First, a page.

Yet his “global view” is not of an America in decline or even an America disengaged from world affairs and threats.  His “grand vision” can be seen in his Prague speech on security in Europe and beyond, his pronouncements on approaching the Islamic world, and in the national posture statements and State of the Union speeches.

He has in fact made major accomplishments to overcome the weaknesses and costs of past decisions (like withdrawal from Iraq as promised), tried in the most difficult global environment to ameliorate dangers and threats, and acting early to rising conflicts and dangers.  

Not all have been successful but many of these problem areas are beyond the power of the U.S. to determine. Some are likely better for us to not have “boots on the ground” and efforts to “own” a country or conflict. In other places we have acted boldly but with “low profile” and in clandestine ways with some successes as exemplified in the taking of Bin Laden and drone attacks. Both the success and failures will be noted below. 

My overall judgment has been that Obama has been a successful keeper of the effective leadership role of America and is also more careful and thoughtful than his predecessor and of what looks to be a Romney promise of more of the Bush years: mindless aggression, proclivity, and a certain blindness to the cost to America.      

Indeed, on the substance, Obama has achieved major international gains in the face of a very difficult landscape that he inherited. 

Non-proliferation and Arms Control and Nuclear Weapons Policy:

Romney and his neo-con and “Cold War warriors” advisers seem bent on dismembering or weakening our treaties on arms control and non-proliferation.  They are more bent on increasing our already overwhelming nuclear weapons than on joint reductions with Russia and others. They oppose the Comprehensive Test Ban Treaty (CTBT) which the United States has signed long ago and Congress with the Republican opposition has not ratified.  Romney would have opposed the New START treaty that the U.S. military supported.

The Republicans are also pushing for much higher expenditures on nuclear weapons modernization than needed as well as increases in the Defense budget including systems that the military does not want or need.  Romney has never seen a defense boondoggle that he does not like. Yet he opposed saving the U.S. auto industry which has strengthened our manufacturing base and contributed greatly to our industrial infrastructure. One has to wonder who has bought who?    

Obama has successfully negotiated the New START treaty with the Russians that reduced nuclear weapons on both sides and ensured mutual inspection and verification of these reductions and key stockpiles as he gained the almost impossible task of getting it passed in the Senate after much effort. He is now seeking further agreements on mutual arms reduction and strengthening efforts at confidence building measures and reduction of tactical nuclear weapons.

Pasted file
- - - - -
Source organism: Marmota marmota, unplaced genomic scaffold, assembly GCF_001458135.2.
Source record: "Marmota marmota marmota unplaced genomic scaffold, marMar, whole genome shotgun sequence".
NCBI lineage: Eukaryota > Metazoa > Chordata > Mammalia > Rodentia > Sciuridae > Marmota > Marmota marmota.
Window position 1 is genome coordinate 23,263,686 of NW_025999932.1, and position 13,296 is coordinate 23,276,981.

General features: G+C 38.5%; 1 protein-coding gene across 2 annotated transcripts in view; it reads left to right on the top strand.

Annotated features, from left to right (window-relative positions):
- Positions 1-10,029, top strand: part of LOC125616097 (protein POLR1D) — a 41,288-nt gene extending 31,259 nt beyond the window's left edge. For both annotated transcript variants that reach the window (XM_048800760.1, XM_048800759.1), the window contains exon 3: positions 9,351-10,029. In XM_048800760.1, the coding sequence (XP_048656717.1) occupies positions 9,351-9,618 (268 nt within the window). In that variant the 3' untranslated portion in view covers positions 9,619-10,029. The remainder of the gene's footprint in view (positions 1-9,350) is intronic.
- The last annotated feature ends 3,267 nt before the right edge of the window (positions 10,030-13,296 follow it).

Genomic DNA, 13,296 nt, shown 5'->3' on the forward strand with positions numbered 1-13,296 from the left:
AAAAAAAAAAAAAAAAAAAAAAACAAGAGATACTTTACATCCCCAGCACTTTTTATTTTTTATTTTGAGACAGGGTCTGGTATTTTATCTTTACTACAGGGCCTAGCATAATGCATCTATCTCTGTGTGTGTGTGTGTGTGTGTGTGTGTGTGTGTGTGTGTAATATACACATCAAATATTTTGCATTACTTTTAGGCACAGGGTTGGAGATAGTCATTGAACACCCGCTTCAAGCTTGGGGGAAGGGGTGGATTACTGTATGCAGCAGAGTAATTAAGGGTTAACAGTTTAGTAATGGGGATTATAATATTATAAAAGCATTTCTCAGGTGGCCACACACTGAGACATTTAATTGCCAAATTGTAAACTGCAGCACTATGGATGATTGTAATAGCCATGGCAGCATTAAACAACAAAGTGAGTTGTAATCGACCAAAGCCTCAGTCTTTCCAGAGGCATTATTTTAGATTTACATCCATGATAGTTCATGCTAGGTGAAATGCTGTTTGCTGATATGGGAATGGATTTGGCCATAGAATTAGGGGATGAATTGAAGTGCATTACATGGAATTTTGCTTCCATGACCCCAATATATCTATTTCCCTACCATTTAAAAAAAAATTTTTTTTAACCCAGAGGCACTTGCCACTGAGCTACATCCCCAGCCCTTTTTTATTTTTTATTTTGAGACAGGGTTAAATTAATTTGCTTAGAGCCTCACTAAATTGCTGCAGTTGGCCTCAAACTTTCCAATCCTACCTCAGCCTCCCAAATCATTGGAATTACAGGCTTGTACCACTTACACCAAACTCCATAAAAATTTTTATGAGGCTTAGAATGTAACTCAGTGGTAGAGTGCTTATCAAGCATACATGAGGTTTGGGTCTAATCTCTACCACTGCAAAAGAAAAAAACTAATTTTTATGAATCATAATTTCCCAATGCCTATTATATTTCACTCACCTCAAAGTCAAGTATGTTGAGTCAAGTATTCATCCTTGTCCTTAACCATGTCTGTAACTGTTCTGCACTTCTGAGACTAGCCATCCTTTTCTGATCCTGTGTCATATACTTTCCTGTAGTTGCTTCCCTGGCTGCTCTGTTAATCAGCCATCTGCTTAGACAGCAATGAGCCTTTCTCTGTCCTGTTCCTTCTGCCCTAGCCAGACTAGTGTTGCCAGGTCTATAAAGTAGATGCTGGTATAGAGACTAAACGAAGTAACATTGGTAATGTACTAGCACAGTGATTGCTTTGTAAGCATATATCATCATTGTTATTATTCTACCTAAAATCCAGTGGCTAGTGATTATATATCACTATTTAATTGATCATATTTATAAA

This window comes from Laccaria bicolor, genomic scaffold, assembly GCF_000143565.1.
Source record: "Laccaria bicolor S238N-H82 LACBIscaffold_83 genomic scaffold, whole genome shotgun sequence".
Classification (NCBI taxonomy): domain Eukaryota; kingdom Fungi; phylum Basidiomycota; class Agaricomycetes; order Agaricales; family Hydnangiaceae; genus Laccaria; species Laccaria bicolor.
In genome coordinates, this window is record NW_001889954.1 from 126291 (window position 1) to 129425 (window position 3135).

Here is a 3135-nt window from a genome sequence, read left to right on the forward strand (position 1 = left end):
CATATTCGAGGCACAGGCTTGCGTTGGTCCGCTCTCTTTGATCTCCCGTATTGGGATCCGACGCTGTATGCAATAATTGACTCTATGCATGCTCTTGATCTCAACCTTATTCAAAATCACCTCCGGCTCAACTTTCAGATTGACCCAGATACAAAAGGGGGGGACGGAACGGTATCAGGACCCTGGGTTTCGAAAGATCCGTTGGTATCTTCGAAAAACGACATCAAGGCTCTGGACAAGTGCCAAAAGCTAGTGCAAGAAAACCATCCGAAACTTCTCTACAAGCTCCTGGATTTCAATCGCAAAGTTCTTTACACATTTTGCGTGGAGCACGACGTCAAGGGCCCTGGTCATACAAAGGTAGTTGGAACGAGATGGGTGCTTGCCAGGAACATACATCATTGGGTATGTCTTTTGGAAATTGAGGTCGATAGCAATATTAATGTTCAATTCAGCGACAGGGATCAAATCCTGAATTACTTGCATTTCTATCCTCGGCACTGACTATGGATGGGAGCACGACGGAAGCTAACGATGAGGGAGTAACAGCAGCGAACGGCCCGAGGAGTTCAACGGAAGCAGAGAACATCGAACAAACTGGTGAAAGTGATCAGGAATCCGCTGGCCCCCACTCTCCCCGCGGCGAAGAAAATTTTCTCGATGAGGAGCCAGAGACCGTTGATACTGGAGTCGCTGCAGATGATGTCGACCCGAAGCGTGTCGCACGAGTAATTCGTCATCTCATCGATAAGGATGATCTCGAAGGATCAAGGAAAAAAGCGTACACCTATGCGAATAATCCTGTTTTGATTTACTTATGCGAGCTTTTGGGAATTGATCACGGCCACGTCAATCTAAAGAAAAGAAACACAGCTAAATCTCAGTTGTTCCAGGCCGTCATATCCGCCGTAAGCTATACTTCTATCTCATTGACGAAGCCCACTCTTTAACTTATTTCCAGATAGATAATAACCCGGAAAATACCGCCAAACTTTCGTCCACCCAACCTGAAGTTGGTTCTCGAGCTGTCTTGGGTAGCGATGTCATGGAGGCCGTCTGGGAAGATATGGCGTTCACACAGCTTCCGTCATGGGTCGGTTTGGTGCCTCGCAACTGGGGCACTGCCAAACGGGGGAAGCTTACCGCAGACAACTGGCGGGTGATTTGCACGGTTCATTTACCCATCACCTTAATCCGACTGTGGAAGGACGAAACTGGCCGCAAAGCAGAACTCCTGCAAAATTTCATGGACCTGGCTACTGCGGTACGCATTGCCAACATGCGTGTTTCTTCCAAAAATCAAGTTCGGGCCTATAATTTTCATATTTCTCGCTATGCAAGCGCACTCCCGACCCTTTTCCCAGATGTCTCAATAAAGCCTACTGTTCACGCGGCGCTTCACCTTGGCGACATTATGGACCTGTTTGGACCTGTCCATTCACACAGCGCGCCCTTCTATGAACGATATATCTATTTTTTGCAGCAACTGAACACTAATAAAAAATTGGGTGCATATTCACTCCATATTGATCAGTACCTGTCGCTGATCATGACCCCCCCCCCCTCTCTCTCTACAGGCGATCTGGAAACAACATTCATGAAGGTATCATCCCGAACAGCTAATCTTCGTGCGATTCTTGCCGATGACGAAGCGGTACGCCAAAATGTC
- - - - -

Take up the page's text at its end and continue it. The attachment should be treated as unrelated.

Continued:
Relations with Europe:

Here, the differences are as great as can be imagined. Romney talks a lot of support for our allies and weakness of Obama in dealing with our allies. Yet the reality is that, overwhelmingly, both the leaders of Europe and its citizens both admire Obama, respect him, and are for him over Romney – even the conservative leaders in the EU know that Romney and his blind belligerence and nationalistic bombast is not good for them.  He showed his ignorance and tin ear in his trip to Europe which only underlined his inaptitude.  

Dealing with Russia:

Romney’s statement making Russia, in advance of the election and a possible presidency, a “geopolitical foe,” rather than a nation we must and should deal with for mutual advantage, indicates a misperception of the complexity of our relations with Russia and our long-term interests.  He seems to think that antagonizing major powers is somehow in our interests or perhaps he thinks it is simply in his own interest with his base and thinks nothing of its impact on American interests overall.  As noted, he is against the New START treaty and seems negative towards further reduction in nuclear weapons and the NTP treaty.

Obama has in fact achieved major gains in dealing with the often picky Russian duo of Putin/Medvedev. He got the New START treaty, obtained an entry point for our supplies into Afghanistan via Russia, and had the Russians support the Libya intervention in the Security Council. He recognizes the limits and constraints of the Putin era but recognizes that constructive engagement is more likely to achieve results than simple hostility. We do not need to make Russia an enemy.  We need clearly to try long-term to have the Russians see the benefits of cooperation with the West. That is Obama’s goal and does not seem to be that of Romney.  

Our next blog will look at more areas including:

“Rise of China” and Asian Policy

Middle East and Israeli-Palestine Peace

Defense Spending and National Security Posture

Climate Change, Energy Policy, Environmental Issues

Trade and Global Economic Policy

Libya Killings: The Exploitation of Tragedy and Our Corrosive Politics

As a former diplomat I am appalled not just by the act of mindless violence that resulted in the death of four professional American diplomats, but also by the use of this sad event by the Republican candidate for president and his team to exploit it for partisan advantage. This, in my view, is truly unforgivable.

There are enough dangers and complexity in the various areas of trouble in the world without adding to them and saying silly things or to exacerbate hatreds and anger which seems sometimes to be the aim of Gov. Romney and his crew. America’s aim is to make peace and bring democracy and prosperity to the Middle East region and beyond. This fact seems of little worth to the Republicans if there is some gain in risking this goal to gain power.